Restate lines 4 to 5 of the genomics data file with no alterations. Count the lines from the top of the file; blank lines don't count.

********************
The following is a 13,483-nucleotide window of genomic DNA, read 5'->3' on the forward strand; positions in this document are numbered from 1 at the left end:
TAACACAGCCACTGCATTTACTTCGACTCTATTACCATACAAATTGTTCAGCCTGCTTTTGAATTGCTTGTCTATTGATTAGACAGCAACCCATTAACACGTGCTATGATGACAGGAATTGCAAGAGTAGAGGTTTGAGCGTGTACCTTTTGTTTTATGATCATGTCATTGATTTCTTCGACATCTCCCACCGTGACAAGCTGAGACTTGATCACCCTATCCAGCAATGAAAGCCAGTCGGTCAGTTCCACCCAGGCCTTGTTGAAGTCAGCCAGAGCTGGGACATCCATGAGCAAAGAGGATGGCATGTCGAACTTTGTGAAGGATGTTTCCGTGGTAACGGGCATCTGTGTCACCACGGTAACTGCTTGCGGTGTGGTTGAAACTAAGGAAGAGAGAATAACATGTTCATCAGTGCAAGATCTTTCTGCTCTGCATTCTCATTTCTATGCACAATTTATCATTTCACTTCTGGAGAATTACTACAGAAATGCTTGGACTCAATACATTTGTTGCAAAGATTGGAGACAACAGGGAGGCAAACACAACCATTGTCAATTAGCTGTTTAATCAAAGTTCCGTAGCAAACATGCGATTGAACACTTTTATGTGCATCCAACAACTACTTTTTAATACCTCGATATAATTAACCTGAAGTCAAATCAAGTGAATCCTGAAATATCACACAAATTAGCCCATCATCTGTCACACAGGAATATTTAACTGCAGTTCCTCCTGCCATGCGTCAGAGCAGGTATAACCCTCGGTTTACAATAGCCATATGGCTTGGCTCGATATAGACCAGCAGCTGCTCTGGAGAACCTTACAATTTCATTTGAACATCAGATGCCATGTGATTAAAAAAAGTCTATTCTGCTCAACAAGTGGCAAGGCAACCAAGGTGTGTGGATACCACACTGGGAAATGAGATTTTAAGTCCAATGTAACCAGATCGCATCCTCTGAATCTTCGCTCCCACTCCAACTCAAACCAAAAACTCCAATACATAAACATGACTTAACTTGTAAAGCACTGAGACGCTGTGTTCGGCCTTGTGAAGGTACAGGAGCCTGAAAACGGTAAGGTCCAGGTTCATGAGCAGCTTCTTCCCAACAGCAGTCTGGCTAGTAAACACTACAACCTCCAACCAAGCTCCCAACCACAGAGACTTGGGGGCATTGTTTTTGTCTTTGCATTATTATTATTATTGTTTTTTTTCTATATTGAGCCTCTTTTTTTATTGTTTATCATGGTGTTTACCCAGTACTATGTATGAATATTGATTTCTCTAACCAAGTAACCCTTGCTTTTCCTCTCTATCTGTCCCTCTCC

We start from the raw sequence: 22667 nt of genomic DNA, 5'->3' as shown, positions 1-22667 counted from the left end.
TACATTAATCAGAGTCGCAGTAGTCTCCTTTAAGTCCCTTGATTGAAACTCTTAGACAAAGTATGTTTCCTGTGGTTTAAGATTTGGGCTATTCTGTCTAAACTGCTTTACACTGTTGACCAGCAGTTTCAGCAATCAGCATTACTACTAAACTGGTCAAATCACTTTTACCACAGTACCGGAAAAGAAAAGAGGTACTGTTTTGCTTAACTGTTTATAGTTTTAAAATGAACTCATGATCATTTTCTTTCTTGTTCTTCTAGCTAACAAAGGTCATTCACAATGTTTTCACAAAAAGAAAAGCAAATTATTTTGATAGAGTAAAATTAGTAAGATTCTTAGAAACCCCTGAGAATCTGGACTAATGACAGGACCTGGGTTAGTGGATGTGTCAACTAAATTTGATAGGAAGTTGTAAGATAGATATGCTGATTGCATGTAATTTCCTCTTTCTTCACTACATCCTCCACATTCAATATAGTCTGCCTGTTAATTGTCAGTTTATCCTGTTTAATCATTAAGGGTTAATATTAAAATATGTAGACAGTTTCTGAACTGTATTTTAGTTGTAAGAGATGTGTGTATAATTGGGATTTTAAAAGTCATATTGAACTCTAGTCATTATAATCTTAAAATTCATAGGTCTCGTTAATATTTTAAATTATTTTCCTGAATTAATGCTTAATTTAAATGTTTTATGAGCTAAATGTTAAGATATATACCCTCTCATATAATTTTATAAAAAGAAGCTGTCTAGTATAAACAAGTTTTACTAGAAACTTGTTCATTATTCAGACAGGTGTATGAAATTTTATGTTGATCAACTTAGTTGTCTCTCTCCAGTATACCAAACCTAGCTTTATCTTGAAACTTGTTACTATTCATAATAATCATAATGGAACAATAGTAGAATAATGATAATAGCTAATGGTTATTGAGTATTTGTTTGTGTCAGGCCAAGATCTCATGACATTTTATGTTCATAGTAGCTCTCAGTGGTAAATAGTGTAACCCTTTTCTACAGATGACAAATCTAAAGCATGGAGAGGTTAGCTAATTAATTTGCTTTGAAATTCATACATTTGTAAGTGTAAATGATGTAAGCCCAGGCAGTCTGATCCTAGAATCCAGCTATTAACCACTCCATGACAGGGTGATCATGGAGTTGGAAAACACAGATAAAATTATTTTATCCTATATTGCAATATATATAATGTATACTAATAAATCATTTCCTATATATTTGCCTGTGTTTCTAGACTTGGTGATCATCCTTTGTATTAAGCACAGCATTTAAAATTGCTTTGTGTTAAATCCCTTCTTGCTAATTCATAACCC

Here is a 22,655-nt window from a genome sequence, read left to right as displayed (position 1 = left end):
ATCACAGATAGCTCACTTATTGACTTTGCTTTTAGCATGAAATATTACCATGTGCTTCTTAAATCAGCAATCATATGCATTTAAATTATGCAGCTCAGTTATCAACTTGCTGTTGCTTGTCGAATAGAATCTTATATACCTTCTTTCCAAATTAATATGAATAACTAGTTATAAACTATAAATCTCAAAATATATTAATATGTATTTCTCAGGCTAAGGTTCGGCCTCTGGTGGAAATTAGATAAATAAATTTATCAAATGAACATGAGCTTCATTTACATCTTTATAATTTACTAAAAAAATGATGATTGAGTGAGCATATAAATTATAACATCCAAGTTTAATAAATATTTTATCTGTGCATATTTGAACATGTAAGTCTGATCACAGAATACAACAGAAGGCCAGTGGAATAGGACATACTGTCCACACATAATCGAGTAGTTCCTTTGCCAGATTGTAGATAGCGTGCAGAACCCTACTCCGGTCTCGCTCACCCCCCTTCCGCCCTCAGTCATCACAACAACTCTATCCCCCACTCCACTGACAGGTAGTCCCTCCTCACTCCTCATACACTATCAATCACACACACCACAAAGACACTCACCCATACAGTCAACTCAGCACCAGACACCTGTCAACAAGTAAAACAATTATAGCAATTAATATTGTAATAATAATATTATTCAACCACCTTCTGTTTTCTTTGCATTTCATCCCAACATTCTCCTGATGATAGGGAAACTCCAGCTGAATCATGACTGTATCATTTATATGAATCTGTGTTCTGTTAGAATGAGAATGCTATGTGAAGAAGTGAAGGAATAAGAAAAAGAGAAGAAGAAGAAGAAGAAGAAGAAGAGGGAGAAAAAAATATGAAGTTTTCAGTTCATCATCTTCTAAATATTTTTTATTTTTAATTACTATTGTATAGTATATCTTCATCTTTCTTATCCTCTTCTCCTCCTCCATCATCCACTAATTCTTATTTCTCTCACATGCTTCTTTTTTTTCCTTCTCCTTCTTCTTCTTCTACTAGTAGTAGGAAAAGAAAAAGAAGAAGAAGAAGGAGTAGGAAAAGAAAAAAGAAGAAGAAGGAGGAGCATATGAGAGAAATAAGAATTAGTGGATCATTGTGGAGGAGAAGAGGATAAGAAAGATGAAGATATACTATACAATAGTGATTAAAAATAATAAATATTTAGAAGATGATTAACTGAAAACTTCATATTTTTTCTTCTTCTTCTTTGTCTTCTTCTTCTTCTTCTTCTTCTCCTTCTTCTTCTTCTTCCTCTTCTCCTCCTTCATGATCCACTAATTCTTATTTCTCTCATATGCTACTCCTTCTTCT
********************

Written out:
TACATTAATCAGAGTCGCAGTAGTCTCCTTTAAGTCCCTTGATTGAAACTCTTAGACAAAGTATGTTTCCTGTGGTTTAAGATTTGGGCTATTCTGTCTAAACTGCTTTACACTGTTGACCAGCAGTTTCAGCAATCAGCATTACTACTAAACTGGTCAAATCACTTTTACCACAGTACCGGAAAAGAAAAGAGGTACTGTTTTGCTTAACTGTTTATAGTTTTAAAATGAACTCATGATCATTTTCTTTCTTGTTCTTCTAGCTAACAAAGGTCATTCACAATGTTTTCACAAAAAGAAAAGCAAATTATTTTGATAGAGTAAAATTAGTAAGATTCTTAGAAACCCCTGAGAATCTGGACTAATGACAGGACCTGGGTTAGTGGATGTGTCAACTAAATTTGATAGGAAGTTGTAAGATAGATATGCTGATTGCATGTAATTTCCTCTTTCTTCACTACATCCTCCACATTCAATATAGTCTGCCTGTTAATTGTCAGTTTATCCTGTTTAATCATTAAGGGTTAATATTAAAATATGTAGACAGTTTCTGAACTGTATTTTAGTTGTAAGAGATGTGTGTATAATTGGGATTTTAAAAGTCATATTGAACTCTAGTCATTATAATCTTAAAATTCATAGGTCTCGTTAATATTTTAAATTATTTTCCTGAATTAATGCTTAATTTAAATGTTTTATGAGCTAAATGTTAAGATATATACCCTCTCATATAATTTTATAAAAAGAAGCTGTCTAGTATAAACAAGTTTTACTAGAAACTTGTTCATTATTCAGACAGGTGTATGAAATTTTATGTTGATCAACTTAGTTGTCTCTCTCCAGTATACCAAACCTAGCTTTATCTTGAAACTTGTTACTATTCATAATAATCATAATGGAACAATAGTAGAATAATGATAATAGCTAATGGTTATTGAGTATTTGTTTGTGTCAGGCCAAGATCTCATGACATTTTATGTTCATAGTAGCTCTCAGTGGTAAATAGTGTAACCCTTTTCTACAGATGACAAATCTAAAGCATGGAGAGGTTAGCTAATTAATTTGCTTTGAAATTCATACATTTGTAAGTGTAAATGATGTAAGCCCAGGCAGTCTGATCCTAGAATCCAGCTATTAACCACTCCATGACAGGGTGATCATGGAGTTGGAAAACACAGATAAAATTATTTTATCCTATATTGCAATATATATAATGTATACTAATAAATCATTTCCTATATATTTGCCTGTGTTTCTAGACTTGGTGATCATCCTTTGTATTAAGCACAGCATTTAAAATTGCTTTGTGTTAAATCCCTTCTTGCTAATTCATAACCC

Here is a 22,655-nt window from a genome sequence, read left to right as displayed (position 1 = left end):